The government made a partial award of the Treasury bills (T-bills) it auctioned off on Monday as rates climbed across the board amid growing tightening bets due to the war in the Middle East.
The Bureau of the Treasury (BTr) raised PHP 14.26 billion via the T-bills it auctioned off on Monday, a tad short of the PHP 15-billion program, even as total bids reached PHP 23.359 billion.
Broken down, the Treasury made a full PHP 5-billion award of the 91-day T-bills, with tenders for the tenor reaching PHP 7.804 billion. The three-month paper was quoted at an average rate of 6.149%, 15.9 basis points (bps) above the 5.99% seen for a partial award last week. Accepted rates ranged from 6.04% to 6.249%.
The government likewise raised PHP 5 billion as planned via the 364-day debt papers as bids reached PHP 10.095 billion. The average rate of the one-year T-bill rose by 9.1 bps to 6.479% from the 6.388% quoted for last week’s offer. Accepted yields were from 6.4% to 6.525%.
On the other hand, the government borrowed only PHP 4.26 billion through the 182-day securities, short of the PHP 5-billion program, despite bids for the paper reaching PHP 5.46 billion. The average rate for the six-month T-bill stood at 6.33%, up by 12.3 bps from the 6.207% seen last week, with accepted yields ranging from 6.245% to 6.399%.
“Treasury bill average auction yields were again mostly higher for the fifth straight week, similar to the weekly rise in the comparable short-term PHP BVAL (Bloomberg Valuation Service) yields,” Rizal Commercial Banking Corp. Chief Economist Michael L. Ricafort said in a Viber message.
At the secondary market on Friday, the 91-, 182-, and 364-day T-bills went up by 13.93 bps, 1.96 bps, and 15.33 bps week on week to end at 6.0104%, 6.1654%, and 6.4618%, respectively, based on PHP BVAL Reference Rates data published on the Philippine Dealing System’s website.
Before Monday’s auction, the 91-, 182- and 364-day T-bills were quoted at 6.01%, 6.165%, and 6.462% respectively, PHP BVAL Reference Rates data provided by the Treasury showed.
The ongoing conflict between Israel and Palestine and its impact on global oil prices pose upside risks to inflation, which could lead to further tightening by the Bangko Sentral ng Pilipinas (BSP) and the US Federal Reserve, Mr. Ricafort added.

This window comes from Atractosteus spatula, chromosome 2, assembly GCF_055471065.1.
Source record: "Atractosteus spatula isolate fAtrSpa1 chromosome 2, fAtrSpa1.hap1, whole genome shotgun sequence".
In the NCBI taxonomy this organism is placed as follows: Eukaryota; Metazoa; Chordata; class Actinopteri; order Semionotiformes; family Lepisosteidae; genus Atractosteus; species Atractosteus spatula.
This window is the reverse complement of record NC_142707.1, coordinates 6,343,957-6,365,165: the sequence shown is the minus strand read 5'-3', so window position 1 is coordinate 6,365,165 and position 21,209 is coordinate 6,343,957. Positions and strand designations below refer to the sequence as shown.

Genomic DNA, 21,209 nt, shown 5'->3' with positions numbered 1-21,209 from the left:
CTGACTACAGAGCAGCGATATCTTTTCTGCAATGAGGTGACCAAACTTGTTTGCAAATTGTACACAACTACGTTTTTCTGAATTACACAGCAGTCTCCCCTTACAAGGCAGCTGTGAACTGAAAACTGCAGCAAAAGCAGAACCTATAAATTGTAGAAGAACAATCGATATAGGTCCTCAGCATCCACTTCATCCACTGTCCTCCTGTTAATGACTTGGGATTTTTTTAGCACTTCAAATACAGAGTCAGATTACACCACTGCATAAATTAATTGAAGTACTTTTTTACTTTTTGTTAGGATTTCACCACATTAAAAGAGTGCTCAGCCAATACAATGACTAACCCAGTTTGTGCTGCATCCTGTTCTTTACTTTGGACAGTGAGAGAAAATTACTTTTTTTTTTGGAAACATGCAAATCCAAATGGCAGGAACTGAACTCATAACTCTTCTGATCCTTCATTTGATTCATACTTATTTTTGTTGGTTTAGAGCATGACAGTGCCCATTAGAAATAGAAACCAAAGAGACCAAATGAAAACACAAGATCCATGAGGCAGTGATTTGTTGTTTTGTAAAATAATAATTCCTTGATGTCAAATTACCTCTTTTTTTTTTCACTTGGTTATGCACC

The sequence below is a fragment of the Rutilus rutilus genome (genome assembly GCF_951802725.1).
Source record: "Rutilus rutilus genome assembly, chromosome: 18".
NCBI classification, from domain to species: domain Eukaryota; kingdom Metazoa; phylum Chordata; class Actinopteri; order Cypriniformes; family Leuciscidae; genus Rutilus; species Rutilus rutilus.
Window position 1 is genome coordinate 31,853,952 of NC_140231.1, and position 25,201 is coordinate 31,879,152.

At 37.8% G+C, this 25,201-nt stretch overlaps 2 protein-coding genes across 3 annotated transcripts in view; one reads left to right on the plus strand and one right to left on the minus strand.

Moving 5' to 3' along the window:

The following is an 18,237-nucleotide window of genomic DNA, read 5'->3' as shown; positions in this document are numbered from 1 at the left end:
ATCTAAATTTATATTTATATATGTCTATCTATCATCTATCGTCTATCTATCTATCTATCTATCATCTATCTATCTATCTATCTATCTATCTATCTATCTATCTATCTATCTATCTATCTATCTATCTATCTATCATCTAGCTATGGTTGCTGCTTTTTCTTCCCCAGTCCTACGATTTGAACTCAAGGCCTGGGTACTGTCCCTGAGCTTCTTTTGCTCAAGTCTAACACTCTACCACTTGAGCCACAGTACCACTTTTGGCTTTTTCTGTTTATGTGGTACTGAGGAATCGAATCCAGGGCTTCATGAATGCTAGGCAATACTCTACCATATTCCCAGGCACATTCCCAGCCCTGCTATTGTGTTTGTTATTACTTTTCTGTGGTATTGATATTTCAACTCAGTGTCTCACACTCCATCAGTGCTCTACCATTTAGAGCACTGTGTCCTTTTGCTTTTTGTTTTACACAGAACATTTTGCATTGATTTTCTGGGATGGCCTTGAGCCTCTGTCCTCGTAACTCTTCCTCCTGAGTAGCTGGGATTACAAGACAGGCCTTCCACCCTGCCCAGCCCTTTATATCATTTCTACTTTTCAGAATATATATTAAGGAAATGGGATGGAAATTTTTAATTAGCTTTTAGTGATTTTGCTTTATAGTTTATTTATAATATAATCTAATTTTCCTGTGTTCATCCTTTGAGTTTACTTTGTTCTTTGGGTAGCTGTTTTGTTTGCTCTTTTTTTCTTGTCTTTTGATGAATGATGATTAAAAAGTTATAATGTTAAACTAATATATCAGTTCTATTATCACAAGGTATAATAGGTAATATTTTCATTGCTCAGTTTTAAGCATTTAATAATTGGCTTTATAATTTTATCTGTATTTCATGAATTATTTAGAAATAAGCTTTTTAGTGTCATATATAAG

“The higher T-bill rates reflected growing expectations of a potential BSP rate hike amid domestic price pressures. The massive bids continue to indicate strong investor demand for higher-yielding bills as the domestic yield curve remains flat,” a trader likewise said in an e-mail.
Speaking at the Economic Club of New York on Thursday, Fed Chair Jerome H. Powell said the US economy’s strength and continued tight labor markets could require tougher borrowing conditions to control inflation, Reuters reported.
The Fed kept its key rate unchanged at the 5.25% to 5.5% range at its meeting last month.
It has hiked rates by a cumulative 525 bps since it began its tightening cycle in March last year.
The Federal Open Market Committee will next meet on Oct. 31 to Nov. 1 to review policy.
Meanwhile, the Philippine central bank is open to raising its policy rate by 25 bps during their meeting next month after inflation picked up for a second month in a row in September, BSP Governor Eli M. Remolona, Jr. said earlier this month.
Mr. Remolona said he “would not rule out” a 25-bp increase at the Monetary Board’s Nov. 16 meeting, adding there is still room for monetary tightening as the economy remains strong.
The Monetary Board has kept the policy rate at a near 16-year high of 6.25% at its last four meetings. It raised borrowing costs by 425 bps from May 2022 to March 2023 to help bring down inflation.
On Tuesday, the BTr will offer PHP 30 billion in reissued 10-year Treasury bonds (T-bonds) with a remaining life of nine years and 10 months.
The Treasury wants to raise PHP 150 billion from the domestic market this month, or PHP 60 billion via T-bills and PHP 90 billion via T-bonds.
The government borrows from local and foreign sources to help fund its budget deficit, which is capped at 6.1% of gross domestic product this year. — M.J.B. Poliarco